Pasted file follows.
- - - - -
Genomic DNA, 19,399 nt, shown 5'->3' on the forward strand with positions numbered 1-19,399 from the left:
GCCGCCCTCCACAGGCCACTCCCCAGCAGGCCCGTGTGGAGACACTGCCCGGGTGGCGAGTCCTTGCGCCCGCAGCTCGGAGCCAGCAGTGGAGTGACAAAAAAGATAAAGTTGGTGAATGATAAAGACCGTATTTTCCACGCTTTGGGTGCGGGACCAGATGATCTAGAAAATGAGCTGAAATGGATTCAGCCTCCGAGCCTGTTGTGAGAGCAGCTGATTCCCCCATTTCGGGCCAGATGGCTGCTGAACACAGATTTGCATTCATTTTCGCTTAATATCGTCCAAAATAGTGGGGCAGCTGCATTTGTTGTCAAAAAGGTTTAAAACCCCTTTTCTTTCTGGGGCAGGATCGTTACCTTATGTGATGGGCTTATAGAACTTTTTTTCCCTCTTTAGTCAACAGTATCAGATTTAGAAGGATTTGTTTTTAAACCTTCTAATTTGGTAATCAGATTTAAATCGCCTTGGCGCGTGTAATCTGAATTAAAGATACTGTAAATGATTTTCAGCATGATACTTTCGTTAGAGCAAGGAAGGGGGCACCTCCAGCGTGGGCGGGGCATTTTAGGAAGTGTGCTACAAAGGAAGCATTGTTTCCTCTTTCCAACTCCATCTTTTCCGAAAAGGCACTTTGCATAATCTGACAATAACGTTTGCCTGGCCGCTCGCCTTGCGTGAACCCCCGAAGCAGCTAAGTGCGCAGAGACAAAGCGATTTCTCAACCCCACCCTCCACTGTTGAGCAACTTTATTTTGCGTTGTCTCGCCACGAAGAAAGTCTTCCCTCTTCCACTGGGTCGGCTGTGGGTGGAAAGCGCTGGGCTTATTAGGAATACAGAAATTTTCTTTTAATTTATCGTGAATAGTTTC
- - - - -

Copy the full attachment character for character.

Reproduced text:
Genomic DNA, 19,399 nt, shown 5'->3' on the forward strand with positions numbered 1-19,399 from the left:
GCCGCCCTCCACAGGCCACTCCCCAGCAGGCCCGTGTGGAGACACTGCCCGGGTGGCGAGTCCTTGCGCCCGCAGCTCGGAGCCAGCAGTGGAGTGACAAAAAAGATAAAGTTGGTGAATGATAAAGACCGTATTTTCCACGCTTTGGGTGCGGGACCAGATGATCTAGAAAATGAGCTGAAATGGATTCAGCCTCCGAGCCTGTTGTGAGAGCAGCTGATTCCCCCATTTCGGGCCAGATGGCTGCTGAACACAGATTTGCATTCATTTTCGCTTAATATCGTCCAAAATAGTGGGGCAGCTGCATTTGTTGTCAAAAAGGTTTAAAACCCCTTTTCTTTCTGGGGCAGGATCGTTACCTTATGTGATGGGCTTATAGAACTTTTTTTCCCTCTTTAGTCAACAGTATCAGATTTAGAAGGATTTGTTTTTAAACCTTCTAATTTGGTAATCAGATTTAAATCGCCTTGGCGCGTGTAATCTGAATTAAAGATACTGTAAATGATTTTCAGCATGATACTTTCGTTAGAGCAAGGAAGGGGGCACCTCCAGCGTGGGCGGGGCATTTTAGGAAGTGTGCTACAAAGGAAGCATTGTTTCCTCTTTCCAACTCCATCTTTTCCGAAAAGGCACTTTGCATAATCTGACAATAACGTTTGCCTGGCCGCTCGCCTTGCGTGAACCCCCGAAGCAGCTAAGTGCGCAGAGACAAAGCGATTTCTCAACCCCACCCTCCACTGTTGAGCAACTTTATTTTGCGTTGTCTCGCCACGAAGAAAGTCTTCCCTCTTCCACTGGGTCGGCTGTGGGTGGAAAGCGCTGGGCTTATTAGGAATACAGAAATTTTCTTTTAATTTATCGTGAATAGTTTC